Obama, Dems: Start now on health reform
Many things changed when Republican Scott Brown was elected last week to a U.S. Senate seat in Massachusetts that was for decades on the Democratic side of the aisle. The special election buoyed the mood of independent voters, who were reminded again of their electoral clout. It empowered the GOP caucus, ending the Democrats' and President Obama's supermajority.
And in the days that followed it changed the narrative about health care reform, from talk of a near inevitability to the tale of a creature bound for extinction.
That can't be allowed to happen. Congress must start the process of reform with the vehicle most likely to succeed — the Senate bill, paired with a raft of amendments aimed at improving affordability and strengthening elements that "bend the cost curve," as Obama likes to say.
The reason is that in all the political game-changing of the Massachusetts election, one thing didn't change: the need of millions of Americans for affordable health insurance and of the entire nation to come to grips with its skyrocketing health-care costs.
This remains an imperative regardless of anyone's political philosophy about whether access to health care is a basic right or the proper part government should play in assuring it.
The bottom line is that health-care reform is essential to any effort to restore fiscal discipline; without it, the federal deficit will explode even further.
The federal government, in its role as an employer providing health insurance and as the manager of health benefits to the poor and elderly, will be pushed farther and farther into the red ink if the health care system is left uncontrolled.
It's indisputably true that the craven deal-making that's gone on over securing the needed votes for passage has appalled many people. Nebraska Sen. Ben Nelson already has been shamed into yielding his rich exemption for his state from paying added Medicaid bills. That sweetheart deal should be carved out of the bill in the amendments that will be considered in the budget reconciliation process — which doesn't require a supermajority when they cross to the Senate.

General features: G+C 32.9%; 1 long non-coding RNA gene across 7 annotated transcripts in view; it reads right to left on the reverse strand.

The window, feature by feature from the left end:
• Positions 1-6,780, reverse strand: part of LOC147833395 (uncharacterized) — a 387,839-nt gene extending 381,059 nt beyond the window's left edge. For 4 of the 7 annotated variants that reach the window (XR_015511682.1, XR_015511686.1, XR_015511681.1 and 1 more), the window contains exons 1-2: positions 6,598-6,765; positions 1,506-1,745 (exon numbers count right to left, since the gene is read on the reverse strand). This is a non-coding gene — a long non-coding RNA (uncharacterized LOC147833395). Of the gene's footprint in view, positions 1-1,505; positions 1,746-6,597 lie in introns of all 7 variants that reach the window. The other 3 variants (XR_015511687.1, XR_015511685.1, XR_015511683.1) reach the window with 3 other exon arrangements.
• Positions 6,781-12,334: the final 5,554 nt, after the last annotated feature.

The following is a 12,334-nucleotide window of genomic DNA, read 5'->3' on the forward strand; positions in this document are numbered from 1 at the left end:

And the public uproar over one of the funding mechanisms — the excise tax deferral for union members — is justified. Tagging an assessment to the so-called "Cadillac" plans is an important way to discourage high-end plans and to incentivize more efficient delivery of care. With limited exemptions for those whose jobs require costlier coverage, the tax should be applied more fairly.
Many people would prefer to reform America's health-care system in bits and pieces. But it's impossible to carve out the unpopular sections of the bill, such as the individual mandate, without disabling coverage of those with pre-existing conditions and other popular aspects.
Health reform requires a comprehensive approach. New ways of making care cost-effective will be discovered through the bill's various test programs, while others are jettisoned.
This should be viewed as a long-term process, but one that must begin now. Obama and the Democrats need to do their job and exercise their power for the well-being of the powerless — many of whose voices are not being heard in all the uproar.